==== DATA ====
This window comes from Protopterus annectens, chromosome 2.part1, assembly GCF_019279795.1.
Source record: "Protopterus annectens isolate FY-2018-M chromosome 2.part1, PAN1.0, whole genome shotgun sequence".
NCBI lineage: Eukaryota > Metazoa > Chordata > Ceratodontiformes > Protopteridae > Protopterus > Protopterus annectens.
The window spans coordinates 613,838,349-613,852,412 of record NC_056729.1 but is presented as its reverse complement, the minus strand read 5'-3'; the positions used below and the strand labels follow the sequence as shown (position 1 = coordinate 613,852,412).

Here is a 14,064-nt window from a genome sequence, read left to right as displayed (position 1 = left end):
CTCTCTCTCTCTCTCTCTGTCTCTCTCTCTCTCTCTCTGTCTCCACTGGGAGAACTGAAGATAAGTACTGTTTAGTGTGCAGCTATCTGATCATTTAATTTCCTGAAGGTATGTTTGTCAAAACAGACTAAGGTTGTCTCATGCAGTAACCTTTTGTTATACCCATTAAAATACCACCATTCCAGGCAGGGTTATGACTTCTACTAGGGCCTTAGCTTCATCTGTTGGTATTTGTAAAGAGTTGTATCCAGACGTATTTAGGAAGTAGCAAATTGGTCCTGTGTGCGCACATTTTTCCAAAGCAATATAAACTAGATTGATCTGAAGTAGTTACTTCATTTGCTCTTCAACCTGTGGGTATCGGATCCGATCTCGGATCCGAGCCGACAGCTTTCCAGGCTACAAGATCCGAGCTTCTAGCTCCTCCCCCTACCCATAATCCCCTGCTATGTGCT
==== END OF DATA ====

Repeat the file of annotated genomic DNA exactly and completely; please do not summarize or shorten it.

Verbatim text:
This window comes from Protopterus annectens, chromosome 2.part1, assembly GCF_019279795.1.
Source record: "Protopterus annectens isolate FY-2018-M chromosome 2.part1, PAN1.0, whole genome shotgun sequence".
NCBI lineage: Eukaryota > Metazoa > Chordata > Ceratodontiformes > Protopteridae > Protopterus > Protopterus annectens.
The window spans coordinates 613,838,349-613,852,412 of record NC_056729.1 but is presented as its reverse complement, the minus strand read 5'-3'; the positions used below and the strand labels follow the sequence as shown (position 1 = coordinate 613,852,412).

Here is a 14,064-nt window from a genome sequence, read left to right as displayed (position 1 = left end):
CTCTCTCTCTCTCTCTCTGTCTCTCTCTCTCTCTCTCTGTCTCCACTGGGAGAACTGAAGATAAGTACTGTTTAGTGTGCAGCTATCTGATCATTTAATTTCCTGAAGGTATGTTTGTCAAAACAGACTAAGGTTGTCTCATGCAGTAACCTTTTGTTATACCCATTAAAATACCACCATTCCAGGCAGGGTTATGACTTCTACTAGGGCCTTAGCTTCATCTGTTGGTATTTGTAAAGAGTTGTATCCAGACGTATTTAGGAAGTAGCAAATTGGTCCTGTGTGCGCACATTTTTCCAAAGCAATATAAACTAGATTGATCTGAAGTAGTTACTTCATTTGCTCTTCAACCTGTGGGTATCGGATCCGATCTCGGATCCGAGCCGACAGCTTTCCAGGCTACAAGATCCGAGCTTCTAGCTCCTCCCCCTACCCATAATCCCCTGCTATGTGCT